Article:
Amber Rudd insists government will back CCS

Energy Secretary Amber Rudd insists the government sees carbon capture and storage (CCS) as having a potential role in the long term decarbonisation of the UK. She said the country […]

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By Priyanka Shrestha

Energy Secretary Amber Rudd insists the government sees carbon capture and storage (CCS) as having a potential role in the long term decarbonisation of the UK.

She said the country has implemented a robust “carbon capture ready” policy in Europe to facilitate the retrofit of CCS technology to Combined Cycle Gas Turbines (CCGTs).

A proposed CCGT plant that is 300MW or larger can only be granted planning consent and get built if it is able to show it could be fitted with CCS within its lifetime and the developer “sets aside sufficient space to enable the retrofit”.

Responding to Angus MacNeil MP, Chair of the Energy and Climate Change Committee’s query on scrapping the CCS competition last month, Ms Rudd added: “The Spending Review undertook a full review of capital spending plans to identify the areas of spending that will achieve the best economic returns while delivering on the commitment to invest £100 billion in infrastructure by the end of the Parliament.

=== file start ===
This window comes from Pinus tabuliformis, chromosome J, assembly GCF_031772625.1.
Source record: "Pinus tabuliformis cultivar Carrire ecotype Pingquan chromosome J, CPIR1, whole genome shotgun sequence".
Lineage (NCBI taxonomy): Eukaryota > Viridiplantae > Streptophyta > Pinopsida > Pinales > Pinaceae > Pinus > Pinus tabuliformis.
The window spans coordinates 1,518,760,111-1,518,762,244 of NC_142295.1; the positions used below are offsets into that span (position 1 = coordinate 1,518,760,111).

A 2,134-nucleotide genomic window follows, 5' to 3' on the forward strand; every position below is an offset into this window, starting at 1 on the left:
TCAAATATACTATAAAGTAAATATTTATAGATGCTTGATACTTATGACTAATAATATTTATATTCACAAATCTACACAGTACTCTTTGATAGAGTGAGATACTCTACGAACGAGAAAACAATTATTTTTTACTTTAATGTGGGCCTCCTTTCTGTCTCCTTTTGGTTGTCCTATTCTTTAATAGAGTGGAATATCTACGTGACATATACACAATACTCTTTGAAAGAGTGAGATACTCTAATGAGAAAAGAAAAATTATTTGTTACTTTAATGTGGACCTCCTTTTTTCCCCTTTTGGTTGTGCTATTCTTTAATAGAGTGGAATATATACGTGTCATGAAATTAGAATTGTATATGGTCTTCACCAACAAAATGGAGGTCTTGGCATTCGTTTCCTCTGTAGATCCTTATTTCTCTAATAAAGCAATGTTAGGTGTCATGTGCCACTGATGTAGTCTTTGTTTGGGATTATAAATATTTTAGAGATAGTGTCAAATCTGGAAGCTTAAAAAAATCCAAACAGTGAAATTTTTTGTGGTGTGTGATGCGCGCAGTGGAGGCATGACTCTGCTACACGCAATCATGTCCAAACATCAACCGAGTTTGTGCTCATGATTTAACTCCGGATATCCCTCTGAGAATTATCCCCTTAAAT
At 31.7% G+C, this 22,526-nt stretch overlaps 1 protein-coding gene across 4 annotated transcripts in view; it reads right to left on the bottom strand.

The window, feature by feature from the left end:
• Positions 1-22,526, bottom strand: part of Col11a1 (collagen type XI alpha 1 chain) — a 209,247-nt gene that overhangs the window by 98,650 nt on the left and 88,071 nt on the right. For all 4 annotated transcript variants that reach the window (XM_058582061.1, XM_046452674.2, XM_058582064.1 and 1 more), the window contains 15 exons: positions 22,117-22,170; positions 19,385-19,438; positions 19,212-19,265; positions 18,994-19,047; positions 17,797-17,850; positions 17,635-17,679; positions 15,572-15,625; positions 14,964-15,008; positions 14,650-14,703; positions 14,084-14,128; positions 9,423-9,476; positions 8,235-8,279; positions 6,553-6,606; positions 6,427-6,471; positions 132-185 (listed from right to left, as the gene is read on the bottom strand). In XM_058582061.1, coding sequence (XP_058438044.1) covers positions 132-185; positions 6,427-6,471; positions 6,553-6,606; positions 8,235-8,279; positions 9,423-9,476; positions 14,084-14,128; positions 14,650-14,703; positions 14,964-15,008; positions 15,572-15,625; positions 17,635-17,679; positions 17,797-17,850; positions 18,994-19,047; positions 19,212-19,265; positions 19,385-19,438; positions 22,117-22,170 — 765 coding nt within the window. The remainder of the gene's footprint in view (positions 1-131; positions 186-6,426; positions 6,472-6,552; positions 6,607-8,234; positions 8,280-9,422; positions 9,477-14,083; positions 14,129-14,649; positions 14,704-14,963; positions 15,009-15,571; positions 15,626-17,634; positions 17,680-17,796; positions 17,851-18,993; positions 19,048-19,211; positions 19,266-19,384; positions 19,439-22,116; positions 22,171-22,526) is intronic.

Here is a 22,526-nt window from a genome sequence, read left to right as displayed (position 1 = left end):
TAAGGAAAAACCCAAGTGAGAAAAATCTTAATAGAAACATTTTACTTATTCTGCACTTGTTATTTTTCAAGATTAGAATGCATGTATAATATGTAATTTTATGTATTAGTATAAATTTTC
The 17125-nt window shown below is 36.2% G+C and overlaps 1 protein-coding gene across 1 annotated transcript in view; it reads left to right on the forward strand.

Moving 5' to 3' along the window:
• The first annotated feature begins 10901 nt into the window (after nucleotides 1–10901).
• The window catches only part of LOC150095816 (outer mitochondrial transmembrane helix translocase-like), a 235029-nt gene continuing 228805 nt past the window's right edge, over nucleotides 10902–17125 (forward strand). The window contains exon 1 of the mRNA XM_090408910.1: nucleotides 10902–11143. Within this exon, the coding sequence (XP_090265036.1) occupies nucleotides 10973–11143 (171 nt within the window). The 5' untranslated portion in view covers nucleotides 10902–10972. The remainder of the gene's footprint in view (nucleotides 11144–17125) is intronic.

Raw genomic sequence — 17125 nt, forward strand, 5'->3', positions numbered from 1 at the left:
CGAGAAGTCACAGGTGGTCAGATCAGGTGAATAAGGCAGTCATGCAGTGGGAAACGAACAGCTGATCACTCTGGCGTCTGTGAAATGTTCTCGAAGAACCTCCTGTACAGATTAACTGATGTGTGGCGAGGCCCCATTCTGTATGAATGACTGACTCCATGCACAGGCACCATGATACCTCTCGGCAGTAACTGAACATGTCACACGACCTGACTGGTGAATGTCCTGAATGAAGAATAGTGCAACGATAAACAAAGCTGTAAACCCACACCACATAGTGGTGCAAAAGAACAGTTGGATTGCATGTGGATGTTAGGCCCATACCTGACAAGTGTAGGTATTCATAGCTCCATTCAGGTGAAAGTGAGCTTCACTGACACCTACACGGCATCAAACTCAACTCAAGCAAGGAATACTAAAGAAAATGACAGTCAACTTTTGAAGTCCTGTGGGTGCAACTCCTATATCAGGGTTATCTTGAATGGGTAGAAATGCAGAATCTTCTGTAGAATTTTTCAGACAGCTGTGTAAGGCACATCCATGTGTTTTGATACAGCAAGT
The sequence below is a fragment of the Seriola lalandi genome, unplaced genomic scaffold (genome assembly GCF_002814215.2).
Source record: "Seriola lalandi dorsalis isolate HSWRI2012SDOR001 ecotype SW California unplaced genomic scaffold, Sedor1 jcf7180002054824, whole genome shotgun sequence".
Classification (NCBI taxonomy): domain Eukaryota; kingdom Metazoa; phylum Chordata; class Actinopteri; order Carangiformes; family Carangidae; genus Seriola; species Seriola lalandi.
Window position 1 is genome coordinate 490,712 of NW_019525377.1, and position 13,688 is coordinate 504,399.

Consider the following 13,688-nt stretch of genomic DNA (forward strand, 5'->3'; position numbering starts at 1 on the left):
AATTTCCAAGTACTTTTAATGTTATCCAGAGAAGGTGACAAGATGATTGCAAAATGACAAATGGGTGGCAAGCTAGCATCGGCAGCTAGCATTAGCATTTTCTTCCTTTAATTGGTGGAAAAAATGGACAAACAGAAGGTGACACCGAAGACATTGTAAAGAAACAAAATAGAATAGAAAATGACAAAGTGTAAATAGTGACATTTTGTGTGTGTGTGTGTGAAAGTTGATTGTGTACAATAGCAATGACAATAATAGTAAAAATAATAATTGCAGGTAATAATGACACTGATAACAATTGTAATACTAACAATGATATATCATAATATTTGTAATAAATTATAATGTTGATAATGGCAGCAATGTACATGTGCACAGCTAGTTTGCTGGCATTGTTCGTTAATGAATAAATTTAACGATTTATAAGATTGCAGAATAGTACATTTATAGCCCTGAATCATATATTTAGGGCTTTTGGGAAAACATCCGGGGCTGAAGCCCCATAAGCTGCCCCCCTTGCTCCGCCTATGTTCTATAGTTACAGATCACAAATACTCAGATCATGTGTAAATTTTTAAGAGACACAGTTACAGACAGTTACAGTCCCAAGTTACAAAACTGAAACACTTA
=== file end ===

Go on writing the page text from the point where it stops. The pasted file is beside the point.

“This necessarily involved difficult decisions, including to no longer make available £1 billion capital funding to support the CCS competition.”

She said government has invested more than £30 million in CCS research and development between 2011 and 2016.

In addition, it announced a £1.7 million fund to support three innovative CCS technologies through the government’s Energy Entrepreneurs Fund and £2.5 million through the Energy Technologies Institute.

“We are also supporting, jointly with the Scottish Government, Summit Power with £4.2 million funding to undertake industrial research and development at their proposed CCS Caledonia Clean Energy Project in Grangemouth,” the Energy Secretary added.

She believes the UK remains an attractive place to invest, with the country “widely seen to be one of the most stable markets due to its attractive risk and return profile, world-class regulation, transparent policy development, strong financial markets and clear property rights for investors”.

Last week Ms Rudd blamed Labour for awarding £175 million in public subsidies to support diesel generators.